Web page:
A collaborative online community that brings together photographers and creative professionals of every kind to find ways to keep photography relevant, respected, and profitable.

Have an idea for a post?

Want us to find an answer to your question? Interested in becoming a contributor?Email us

‹ Home

July 15th, 2009

Website Tweaks: Be careful naming those menu items

Posted by Michael Costuros

Michael founded liveBooks in 2002, but he has earned his living creating portfolio websites for creative professionals since 1997. In that time he’s learned a lot of simple things that photographers can do to make good websites even better, regardless of who makes them. His first “Website Tweak” on RESOLVE advocates clear menu names.

Emilie Sommer: Clear, concise navigation menus

If you spend a few minutes familiarizing yourself with Emilie’s website, you’ll see that it’s incredibly rich in content, yet it looks clean and simple and the main menu is easy to navigate.

The key here is the “information” menu item. Because the word “information” is both clear and broad, it enables Emilie to include a variety of content in the drop-down menu under it. Collecting most of her content under this one drop-down keeps the main navigation and the user’s overall impression of the site clean and orderly.

When you have a lot of items in a drop-down, be sure to name each one so that the user/client will know exactly what they’ll get when they click on it. Spend some time coming up with page names to make sure you have the best ones, and if you find a better one down the road, go in and change it.

Critiquing the names under Emilie’s “information” menu item, I have only two issues. The first is small: The link called “Emilie.”  Most people will guess correctly that this link is about Emilie, but it wouldn’t hurt to let visitors know for certain by changing the name to “About Emilie.”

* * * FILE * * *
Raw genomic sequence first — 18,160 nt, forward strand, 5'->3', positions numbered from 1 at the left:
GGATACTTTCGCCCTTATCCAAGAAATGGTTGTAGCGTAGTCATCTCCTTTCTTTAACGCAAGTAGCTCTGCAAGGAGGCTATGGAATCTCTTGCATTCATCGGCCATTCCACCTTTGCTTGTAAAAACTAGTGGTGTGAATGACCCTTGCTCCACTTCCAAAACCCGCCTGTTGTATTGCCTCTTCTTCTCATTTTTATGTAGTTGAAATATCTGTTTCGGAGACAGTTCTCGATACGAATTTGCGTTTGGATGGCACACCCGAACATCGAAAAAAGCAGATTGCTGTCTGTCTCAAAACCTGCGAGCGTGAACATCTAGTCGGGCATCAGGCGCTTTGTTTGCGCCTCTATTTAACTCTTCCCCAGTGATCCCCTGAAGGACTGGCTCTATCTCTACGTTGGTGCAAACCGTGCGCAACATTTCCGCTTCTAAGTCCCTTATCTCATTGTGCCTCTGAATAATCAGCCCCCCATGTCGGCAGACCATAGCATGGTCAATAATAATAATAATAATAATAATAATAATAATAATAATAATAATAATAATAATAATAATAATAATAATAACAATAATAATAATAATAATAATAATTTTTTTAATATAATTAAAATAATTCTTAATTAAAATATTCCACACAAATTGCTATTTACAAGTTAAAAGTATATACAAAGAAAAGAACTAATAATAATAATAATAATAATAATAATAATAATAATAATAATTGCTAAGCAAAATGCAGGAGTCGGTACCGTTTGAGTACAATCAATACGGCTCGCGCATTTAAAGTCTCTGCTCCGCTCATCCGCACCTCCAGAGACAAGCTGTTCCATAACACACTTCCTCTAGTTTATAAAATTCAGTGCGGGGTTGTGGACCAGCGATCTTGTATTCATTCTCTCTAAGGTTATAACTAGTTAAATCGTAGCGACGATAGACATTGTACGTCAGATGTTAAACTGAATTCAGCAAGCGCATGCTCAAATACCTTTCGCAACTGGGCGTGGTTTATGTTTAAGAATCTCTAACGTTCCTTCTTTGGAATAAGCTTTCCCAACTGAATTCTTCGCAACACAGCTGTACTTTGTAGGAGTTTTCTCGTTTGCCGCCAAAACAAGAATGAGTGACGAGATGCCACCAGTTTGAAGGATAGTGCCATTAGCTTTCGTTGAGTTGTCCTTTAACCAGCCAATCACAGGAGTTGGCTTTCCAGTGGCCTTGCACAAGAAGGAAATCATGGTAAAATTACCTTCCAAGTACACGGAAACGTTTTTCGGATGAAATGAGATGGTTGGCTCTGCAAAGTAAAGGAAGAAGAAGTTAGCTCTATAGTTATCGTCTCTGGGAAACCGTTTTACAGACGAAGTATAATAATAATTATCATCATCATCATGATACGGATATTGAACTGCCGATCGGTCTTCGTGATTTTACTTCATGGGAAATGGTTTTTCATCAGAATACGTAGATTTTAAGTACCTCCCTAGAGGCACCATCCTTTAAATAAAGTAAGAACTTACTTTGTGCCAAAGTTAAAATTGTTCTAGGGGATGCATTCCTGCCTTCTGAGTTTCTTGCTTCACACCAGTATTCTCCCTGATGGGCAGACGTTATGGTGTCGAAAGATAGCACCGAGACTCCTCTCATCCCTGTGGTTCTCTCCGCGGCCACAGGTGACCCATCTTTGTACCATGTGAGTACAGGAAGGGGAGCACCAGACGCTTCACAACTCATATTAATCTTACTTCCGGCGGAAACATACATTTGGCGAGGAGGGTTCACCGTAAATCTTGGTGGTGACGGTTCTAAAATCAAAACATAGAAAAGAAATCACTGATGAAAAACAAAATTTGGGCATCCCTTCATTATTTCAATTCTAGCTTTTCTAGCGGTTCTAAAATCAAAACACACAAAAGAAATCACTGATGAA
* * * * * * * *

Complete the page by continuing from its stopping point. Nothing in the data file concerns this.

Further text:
My second critique — of the link called “Emilie Ink” — I feel more strongly about because choosing a better name could lead directly to more revenue. I did not catch that “Ink” was spelled with a “k” rather than a “c,” and I assumed that this link was about her photography business. I probably would have assumed the same thing even if I did notice the alternate spelling. Either way, I would be surprised to discover behind that link a whole new website offering custom printing services to her clients!

You want to make your revenue-generating items as easy to find as possible. Don’t hide them in a sub-menu unless that sub-menu name is something clear like, “Services.” A more effective name for Emilie’s link to her print services might be “Custom Cards.”

In summary, Emilie’s navigation logic and page names are nice and clear, with just a few possible improvements. I recommend that you review your navigation logic and naming, and see if you can find a way to make it even clearer. Your visitors will thank you.

Be Part of the RESOLUTION: What navigation naming tricks have you seen or used that work particularly well?


  1. July 16th, 2009 at 10:00 am

    Miki Johnson

    Great Facebook comment from Samar Jodha

    I agree with the above plus I also feel at times one gets carried away in making oneself too creative on their website. The viewer/visitor doesn’t have the time(most of the time is surfing/browsing) or the space to analyze the authors creative philosophy. I think to keep the list(menu) self explanatory and more like a laundry list of the content. … Read MoreClean looks is some thing I have discovered out of my own works over period of time,as we all know that too many graphics and flash ideas makes it look like a video parlor and instant departure of the visitor from one’ site. What I really like about Emilie is a very clean opening page leading to various paths/options but need to throw in that menu all the critical priorities of business/sales or any thing else which need to be grabbed at first glance by the visitor.

  2. August 13th, 2009 at 5:04 pm

    » RESOLVE, the liveBooks Blog

    […] Read more […]

Leave a reply



Learn how to engage your audience and
build brand recognition across social
channels. Learn more...

Free eBook

Search Resolve



Pick your package. Pick your design.
No credit card required.

Start 14-day Free Trial
Compare packages